My husband took the Nature Walk in the afternoon and was very excited to see a Royal Flycatcher as well as Keel-billed Toucans and the Ivory-billed Woodcreeper.  The next afternoon I joined Michael and our guide. Mr. Star, and we took the same route, leaving from our cottage, number 13 and walking along the jungle trail to an airtsrip and then circling back through Indian Church Village.  We saw three woodcreepers, The Ivory-billed again, the Strong-billed and the Olivaceous. (At Chan Chich we had great views of the Strong-billed Woodcreeper.)  But we unknowingly stepped thorugh some Marching Ants and all of a sudden felt all these stings up our pants -- took a few minutes to shake them off but they left no lasting bites. Mr.Star explained that the ants stirred up the insects allowing the birds to catch them better.  (Michael, at some point, got horribly bitten by chiggers.  He used bug spray but that didn't keep them away.) But to get back to the walk through the jungle we saw a Barred Antshrike and a Red-throated Ant-Tanager in the jungle and at the airstrip, a Roadside Hawk, as well as a Socal Flycatcher and Tropical Kingbird.

Early on the 7th, we went with Mauricio to the Mayan Ruins. We took a quick boat ride to the ruins and by the dock, we got great looks at the Snail Kite with a snail in its bill an a Limpkin also eating a snail. Once we got near the Jaguar Temple, we saw lots of birds in the trees, including the Great Kiskadee, the Red-lored Parrot, the Keel-billed Toucan, the Lineated Woodpecker, the Ladder-backed Woodpecker, the Collared Aracari, the Black-headed Trogon and the Montezuma Oropendolas, with their striking yellow tail and red-orange bill.  Chan Chich has hundreds of Montezuma Oropendolas and they are large birds, so that when they are flying overhead, you can hear the heavy flapping of their wings.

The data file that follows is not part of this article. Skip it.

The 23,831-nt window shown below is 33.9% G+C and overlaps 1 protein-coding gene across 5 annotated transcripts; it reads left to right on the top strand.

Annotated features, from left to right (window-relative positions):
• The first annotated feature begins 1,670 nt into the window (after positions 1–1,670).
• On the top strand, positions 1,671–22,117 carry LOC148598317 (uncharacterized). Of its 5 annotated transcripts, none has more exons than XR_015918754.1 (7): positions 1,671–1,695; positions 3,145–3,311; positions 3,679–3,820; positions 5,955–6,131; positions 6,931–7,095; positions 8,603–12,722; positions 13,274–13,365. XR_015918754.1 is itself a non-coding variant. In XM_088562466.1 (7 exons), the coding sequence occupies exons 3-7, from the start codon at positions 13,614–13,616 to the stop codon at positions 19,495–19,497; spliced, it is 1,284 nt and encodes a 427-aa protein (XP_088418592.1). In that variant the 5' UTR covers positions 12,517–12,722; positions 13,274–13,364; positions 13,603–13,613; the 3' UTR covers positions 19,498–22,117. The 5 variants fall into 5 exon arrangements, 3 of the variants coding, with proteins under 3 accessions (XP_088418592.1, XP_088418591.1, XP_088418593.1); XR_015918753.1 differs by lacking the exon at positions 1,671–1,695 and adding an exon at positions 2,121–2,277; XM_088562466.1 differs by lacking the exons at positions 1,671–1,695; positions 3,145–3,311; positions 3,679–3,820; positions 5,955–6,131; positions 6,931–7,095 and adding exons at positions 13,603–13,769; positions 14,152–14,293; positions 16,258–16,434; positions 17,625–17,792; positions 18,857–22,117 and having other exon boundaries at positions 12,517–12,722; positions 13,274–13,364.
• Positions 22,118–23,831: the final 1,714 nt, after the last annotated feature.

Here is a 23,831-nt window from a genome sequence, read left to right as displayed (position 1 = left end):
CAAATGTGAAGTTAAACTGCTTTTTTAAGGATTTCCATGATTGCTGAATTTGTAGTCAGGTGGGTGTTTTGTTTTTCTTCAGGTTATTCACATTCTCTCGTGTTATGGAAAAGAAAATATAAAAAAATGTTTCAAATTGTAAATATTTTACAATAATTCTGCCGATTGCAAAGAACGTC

It started pouring and we took cover but after the rain let up, the birds came out again and we saw the Masked Tityra, the Yellow-throated Euphonia (although common, it is a very pretty little bird with a blue-black back and yellow forehead and underparts). We also got a good look at a Hooded Warbler. Down by the water we saw a Bare-headed Tiger-Heron,  a White-tipped Dove, a Mangrove Vireo and a Little Blue Heron.

On the 8th we drove in the afternoon to Chan Chich.  That night we took a night drive but didn't see much, for birds only the Northern Potoo and the Roadside Hawk.  The next morning we were up early.  Our cottage was close to the huge Bully Hop tree where hundreds of Oropendolas were nesting. There nests are basket shaped and about 3' long.  The baskets were hanging from every branch.  We spotted a Giant Cowbird who acts like our cowbirds in the states -- try to steal the Oropendolas' eggs and replace them with their own.

Our main guide at CC was Gilberto who is 67 and has worked as a guide at CC for 20 years -- he was quite a character and knew where to find which birds. I really wanted to see the little and adorable Red-capped Manakin which was one of the first and last birds we saw during our stay.  In fact, the last day, when we were having lunch, one flew into a bush right next to our outdoor table and was eating little black berries off the bush -- we were only feet away. The bird has a black body, a bright red cap and yellow legs. The other Manakin we saw on the grounds was the White-collared Manakin, which is yellow, black and white and also very pretty and petite.